Say you have a picture with a black background and a white square and the second picture is just the opposite (black square on white ground), how equal would you rate them?
0% because one is the exact opposite of the other?
99.9999% because they share the exact same structure and differ only in 2 colors?
As you see, your problem lies exactly between 0% and 99.9999% ;)
 

JohnH

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I'd say, there is no SIMPLE way to tell how "equal" two pictures are. All the "face finding" products have the same problem.
The problem starts already with the definition of "equal".
Say you have a picture with a black background and a white square and the second picture is just the opposite (black square on white ground), how equal would you rate them?
0% because one is the exact opposite of the other?
99.9999% because they share the exact same structure and differ only in 2 colors?
As you see, your problem lies exactly between 0% and 99.9999% ;)
Depending on how you want to compare it may be easy or difficult. Pattern recognition is very difficult. Statistical comparison such as both suggestions here are easy. An average will never tell the truth about similar patterns, it will only tell to which degree the images are filled with similar colors.

If your example has 50% black/white and the images are opposite, then the exact pixel equality is 0%, and average pixel equality is 100%.

Contrary to common perception black/white are not "opposite" colors, their hue and saturation values are equal, but brightness is exactly opposite 0/1. So for my example these images would be exactly 66.66% equal.

Since it is hue that determines the base color the average calculation above can be improved by weightening hue higher than saturation and brightness. It depends on the perception and the goal with the calculation.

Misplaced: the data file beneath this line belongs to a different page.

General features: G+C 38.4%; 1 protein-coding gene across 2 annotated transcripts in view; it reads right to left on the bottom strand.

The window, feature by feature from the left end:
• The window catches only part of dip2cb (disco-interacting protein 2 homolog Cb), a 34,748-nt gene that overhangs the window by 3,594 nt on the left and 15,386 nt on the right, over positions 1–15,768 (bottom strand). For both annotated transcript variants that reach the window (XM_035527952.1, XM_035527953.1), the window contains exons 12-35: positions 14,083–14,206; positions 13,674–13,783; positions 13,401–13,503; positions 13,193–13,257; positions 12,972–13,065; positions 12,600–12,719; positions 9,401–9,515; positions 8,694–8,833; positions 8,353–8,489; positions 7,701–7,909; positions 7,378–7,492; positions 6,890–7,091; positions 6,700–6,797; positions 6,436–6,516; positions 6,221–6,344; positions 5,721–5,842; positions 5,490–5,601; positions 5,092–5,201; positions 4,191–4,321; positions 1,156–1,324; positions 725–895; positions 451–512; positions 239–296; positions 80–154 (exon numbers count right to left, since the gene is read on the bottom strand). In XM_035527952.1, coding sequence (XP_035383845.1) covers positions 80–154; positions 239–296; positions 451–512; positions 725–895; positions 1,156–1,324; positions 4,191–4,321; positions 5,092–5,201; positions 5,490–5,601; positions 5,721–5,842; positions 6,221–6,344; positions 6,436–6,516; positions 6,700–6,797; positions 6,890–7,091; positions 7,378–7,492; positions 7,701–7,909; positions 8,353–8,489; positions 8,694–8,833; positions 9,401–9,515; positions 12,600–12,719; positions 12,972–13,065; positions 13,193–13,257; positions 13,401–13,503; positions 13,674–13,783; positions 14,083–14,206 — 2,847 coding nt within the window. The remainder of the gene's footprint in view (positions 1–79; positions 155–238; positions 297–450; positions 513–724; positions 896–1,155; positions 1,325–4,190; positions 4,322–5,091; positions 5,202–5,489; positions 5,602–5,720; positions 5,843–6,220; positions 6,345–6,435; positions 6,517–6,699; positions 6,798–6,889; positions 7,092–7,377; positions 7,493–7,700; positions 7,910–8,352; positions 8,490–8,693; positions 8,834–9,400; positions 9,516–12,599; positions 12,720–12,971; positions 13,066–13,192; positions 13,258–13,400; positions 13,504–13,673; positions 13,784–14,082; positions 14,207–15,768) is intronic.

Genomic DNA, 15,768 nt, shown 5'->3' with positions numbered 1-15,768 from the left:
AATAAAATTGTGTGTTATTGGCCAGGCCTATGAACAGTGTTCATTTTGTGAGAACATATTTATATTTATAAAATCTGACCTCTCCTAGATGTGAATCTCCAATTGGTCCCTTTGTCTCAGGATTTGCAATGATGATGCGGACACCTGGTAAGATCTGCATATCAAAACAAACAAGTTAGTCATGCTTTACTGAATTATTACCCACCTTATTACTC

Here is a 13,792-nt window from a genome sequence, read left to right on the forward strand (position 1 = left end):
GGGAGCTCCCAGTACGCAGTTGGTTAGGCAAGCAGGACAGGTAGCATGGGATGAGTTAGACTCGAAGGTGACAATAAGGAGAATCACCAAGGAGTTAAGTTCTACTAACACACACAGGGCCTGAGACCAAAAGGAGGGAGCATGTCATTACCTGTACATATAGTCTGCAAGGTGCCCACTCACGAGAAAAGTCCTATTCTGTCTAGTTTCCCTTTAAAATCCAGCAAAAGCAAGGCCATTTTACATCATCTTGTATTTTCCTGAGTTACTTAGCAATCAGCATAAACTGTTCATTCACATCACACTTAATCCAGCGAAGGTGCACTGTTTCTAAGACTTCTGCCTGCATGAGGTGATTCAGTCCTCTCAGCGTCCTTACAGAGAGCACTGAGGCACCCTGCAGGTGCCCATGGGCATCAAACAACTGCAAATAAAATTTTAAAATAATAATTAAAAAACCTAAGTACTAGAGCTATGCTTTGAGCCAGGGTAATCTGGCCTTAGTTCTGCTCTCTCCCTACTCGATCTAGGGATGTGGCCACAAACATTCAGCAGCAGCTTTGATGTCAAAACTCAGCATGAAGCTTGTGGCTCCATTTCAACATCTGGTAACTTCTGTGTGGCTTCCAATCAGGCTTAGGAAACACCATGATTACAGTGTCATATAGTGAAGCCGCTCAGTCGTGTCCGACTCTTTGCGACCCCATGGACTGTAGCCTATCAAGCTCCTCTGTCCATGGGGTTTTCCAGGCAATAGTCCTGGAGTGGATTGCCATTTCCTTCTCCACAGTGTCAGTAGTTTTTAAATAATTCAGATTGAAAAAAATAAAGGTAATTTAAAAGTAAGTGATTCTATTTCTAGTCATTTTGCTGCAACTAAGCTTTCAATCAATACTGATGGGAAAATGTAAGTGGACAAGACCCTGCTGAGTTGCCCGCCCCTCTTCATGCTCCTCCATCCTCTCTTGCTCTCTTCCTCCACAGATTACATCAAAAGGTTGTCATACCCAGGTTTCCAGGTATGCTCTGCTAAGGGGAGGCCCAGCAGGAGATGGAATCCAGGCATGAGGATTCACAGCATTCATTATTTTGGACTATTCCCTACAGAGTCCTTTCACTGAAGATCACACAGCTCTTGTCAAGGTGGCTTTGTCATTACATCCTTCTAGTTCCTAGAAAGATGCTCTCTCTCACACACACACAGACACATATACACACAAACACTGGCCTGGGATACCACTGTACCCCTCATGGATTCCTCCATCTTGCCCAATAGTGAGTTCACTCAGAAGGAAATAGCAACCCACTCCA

Another variation of the approach to statistical comparison could be to set a treshold when comparing two colors, either in RGB or HSB, that would determine if those colors were "equal" or "not equal" and then calculate average.

If you want to expand the calculations, you can divide the images up in smaller parts that you compare and average independently. This can give the average higher accuracy, including closing in on actual image composition.

As you can see there are several ways to play with numbers to determine how much color information two images share, but pattern recognition is a whole different league. It still can be interesting to start learning about colors and analysing images.
Close thread.
We normally don't close threads here, leave them open for further discussions and feedback. Glad you found something useful in the replies.
 

picoflop

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If you want to expand the calculations, you can divide the images up in smaller parts that you compare and average independently.
I wonder if one could use the Levenshtein or Damerau-Levenshtein distance together with this approach?

@czeslaw1: you might want to look at Aforge.Net which is a free (LGPL) library with quite some powerfull imaging functions.